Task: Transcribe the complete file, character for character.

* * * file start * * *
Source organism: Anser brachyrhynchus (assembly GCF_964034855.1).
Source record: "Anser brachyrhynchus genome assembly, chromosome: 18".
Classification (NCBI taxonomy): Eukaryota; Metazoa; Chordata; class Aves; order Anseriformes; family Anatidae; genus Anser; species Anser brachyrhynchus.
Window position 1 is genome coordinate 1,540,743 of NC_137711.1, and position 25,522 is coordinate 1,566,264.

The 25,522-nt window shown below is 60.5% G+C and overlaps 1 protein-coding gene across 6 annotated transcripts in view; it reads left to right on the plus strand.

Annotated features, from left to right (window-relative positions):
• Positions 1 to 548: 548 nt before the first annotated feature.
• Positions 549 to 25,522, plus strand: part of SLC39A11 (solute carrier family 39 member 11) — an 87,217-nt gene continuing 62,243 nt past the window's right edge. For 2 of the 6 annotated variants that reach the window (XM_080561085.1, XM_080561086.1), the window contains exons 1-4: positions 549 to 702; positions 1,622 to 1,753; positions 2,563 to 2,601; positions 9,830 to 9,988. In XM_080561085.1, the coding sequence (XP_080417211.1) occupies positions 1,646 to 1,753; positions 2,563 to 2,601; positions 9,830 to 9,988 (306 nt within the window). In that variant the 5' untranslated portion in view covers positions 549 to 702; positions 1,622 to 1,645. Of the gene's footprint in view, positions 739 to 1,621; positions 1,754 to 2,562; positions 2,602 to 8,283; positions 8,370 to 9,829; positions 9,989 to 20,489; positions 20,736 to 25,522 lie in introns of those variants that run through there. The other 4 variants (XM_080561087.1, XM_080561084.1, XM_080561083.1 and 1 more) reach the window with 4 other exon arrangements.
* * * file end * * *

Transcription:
Source organism: Anser brachyrhynchus (assembly GCF_964034855.1).
Source record: "Anser brachyrhynchus genome assembly, chromosome: 18".
Classification (NCBI taxonomy): Eukaryota; Metazoa; Chordata; class Aves; order Anseriformes; family Anatidae; genus Anser; species Anser brachyrhynchus.
Window position 1 is genome coordinate 1,540,743 of NC_137711.1, and position 25,522 is coordinate 1,566,264.

The 25,522-nt window shown below is 60.5% G+C and overlaps 1 protein-coding gene across 6 annotated transcripts in view; it reads left to right on the plus strand.

Annotated features, from left to right (window-relative positions):
• Positions 1 to 548: 548 nt before the first annotated feature.
• Positions 549 to 25,522, plus strand: part of SLC39A11 (solute carrier family 39 member 11) — an 87,217-nt gene continuing 62,243 nt past the window's right edge. For 2 of the 6 annotated variants that reach the window (XM_080561085.1, XM_080561086.1), the window contains exons 1-4: positions 549 to 702; positions 1,622 to 1,753; positions 2,563 to 2,601; positions 9,830 to 9,988. In XM_080561085.1, the coding sequence (XP_080417211.1) occupies positions 1,646 to 1,753; positions 2,563 to 2,601; positions 9,830 to 9,988 (306 nt within the window). In that variant the 5' untranslated portion in view covers positions 549 to 702; positions 1,622 to 1,645. Of the gene's footprint in view, positions 739 to 1,621; positions 1,754 to 2,562; positions 2,602 to 8,283; positions 8,370 to 9,829; positions 9,989 to 20,489; positions 20,736 to 25,522 lie in introns of those variants that run through there. The other 4 variants (XM_080561087.1, XM_080561084.1, XM_080561083.1 and 1 more) reach the window with 4 other exon arrangements.